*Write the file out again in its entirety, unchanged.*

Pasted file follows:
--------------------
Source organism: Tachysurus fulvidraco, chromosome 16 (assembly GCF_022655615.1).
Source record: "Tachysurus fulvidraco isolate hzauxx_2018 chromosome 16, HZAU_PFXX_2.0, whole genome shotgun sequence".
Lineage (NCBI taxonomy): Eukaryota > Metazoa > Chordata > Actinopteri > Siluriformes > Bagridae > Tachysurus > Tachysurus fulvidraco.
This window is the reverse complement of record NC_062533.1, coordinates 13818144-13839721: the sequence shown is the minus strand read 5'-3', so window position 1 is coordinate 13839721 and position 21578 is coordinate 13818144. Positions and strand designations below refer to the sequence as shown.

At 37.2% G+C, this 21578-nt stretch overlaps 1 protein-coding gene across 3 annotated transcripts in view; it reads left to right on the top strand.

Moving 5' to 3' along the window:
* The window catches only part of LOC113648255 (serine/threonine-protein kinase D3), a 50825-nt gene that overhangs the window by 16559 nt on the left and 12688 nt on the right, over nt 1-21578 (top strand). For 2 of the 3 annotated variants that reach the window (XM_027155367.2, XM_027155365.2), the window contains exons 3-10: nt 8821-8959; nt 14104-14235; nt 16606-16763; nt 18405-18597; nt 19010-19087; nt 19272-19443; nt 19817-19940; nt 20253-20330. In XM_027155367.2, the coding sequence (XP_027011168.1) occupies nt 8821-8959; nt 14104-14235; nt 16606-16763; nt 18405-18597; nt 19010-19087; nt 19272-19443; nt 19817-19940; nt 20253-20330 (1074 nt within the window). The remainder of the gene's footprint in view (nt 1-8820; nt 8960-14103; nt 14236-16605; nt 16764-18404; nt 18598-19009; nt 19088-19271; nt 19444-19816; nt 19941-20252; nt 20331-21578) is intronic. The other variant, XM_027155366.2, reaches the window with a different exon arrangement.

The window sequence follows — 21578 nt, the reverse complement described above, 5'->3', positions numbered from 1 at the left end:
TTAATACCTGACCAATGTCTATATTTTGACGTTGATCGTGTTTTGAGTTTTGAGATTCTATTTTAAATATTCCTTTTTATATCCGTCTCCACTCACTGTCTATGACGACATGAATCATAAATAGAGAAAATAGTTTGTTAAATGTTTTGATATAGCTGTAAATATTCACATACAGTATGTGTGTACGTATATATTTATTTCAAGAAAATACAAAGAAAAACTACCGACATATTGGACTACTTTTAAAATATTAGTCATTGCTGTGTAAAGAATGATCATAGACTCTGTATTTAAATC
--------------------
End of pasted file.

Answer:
Source organism: Tachysurus fulvidraco, chromosome 16 (assembly GCF_022655615.1).
Source record: "Tachysurus fulvidraco isolate hzauxx_2018 chromosome 16, HZAU_PFXX_2.0, whole genome shotgun sequence".
Lineage (NCBI taxonomy): Eukaryota > Metazoa > Chordata > Actinopteri > Siluriformes > Bagridae > Tachysurus > Tachysurus fulvidraco.
This window is the reverse complement of record NC_062533.1, coordinates 13818144-13839721: the sequence shown is the minus strand read 5'-3', so window position 1 is coordinate 13839721 and position 21578 is coordinate 13818144. Positions and strand designations below refer to the sequence as shown.

At 37.2% G+C, this 21578-nt stretch overlaps 1 protein-coding gene across 3 annotated transcripts in view; it reads left to right on the top strand.

Moving 5' to 3' along the window:
* The window catches only part of LOC113648255 (serine/threonine-protein kinase D3), a 50825-nt gene that overhangs the window by 16559 nt on the left and 12688 nt on the right, over nt 1-21578 (top strand). For 2 of the 3 annotated variants that reach the window (XM_027155367.2, XM_027155365.2), the window contains exons 3-10: nt 8821-8959; nt 14104-14235; nt 16606-16763; nt 18405-18597; nt 19010-19087; nt 19272-19443; nt 19817-19940; nt 20253-20330. In XM_027155367.2, the coding sequence (XP_027011168.1) occupies nt 8821-8959; nt 14104-14235; nt 16606-16763; nt 18405-18597; nt 19010-19087; nt 19272-19443; nt 19817-19940; nt 20253-20330 (1074 nt within the window). The remainder of the gene's footprint in view (nt 1-8820; nt 8960-14103; nt 14236-16605; nt 16764-18404; nt 18598-19009; nt 19088-19271; nt 19444-19816; nt 19941-20252; nt 20331-21578) is intronic. The other variant, XM_027155366.2, reaches the window with a different exon arrangement.

The window sequence follows — 21578 nt, the reverse complement described above, 5'->3', positions numbered from 1 at the left end:
TTAATACCTGACCAATGTCTATATTTTGACGTTGATCGTGTTTTGAGTTTTGAGATTCTATTTTAAATATTCCTTTTTATATCCGTCTCCACTCACTGTCTATGACGACATGAATCATAAATAGAGAAAATAGTTTGTTAAATGTTTTGATATAGCTGTAAATATTCACATACAGTATGTGTGTACGTATATATTTATTTCAAGAAAATACAAAGAAAAACTACCGACATATTGGACTACTTTTAAAATATTAGTCATTGCTGTGTAAAGAATGATCATAGACTCTGTATTTAAATC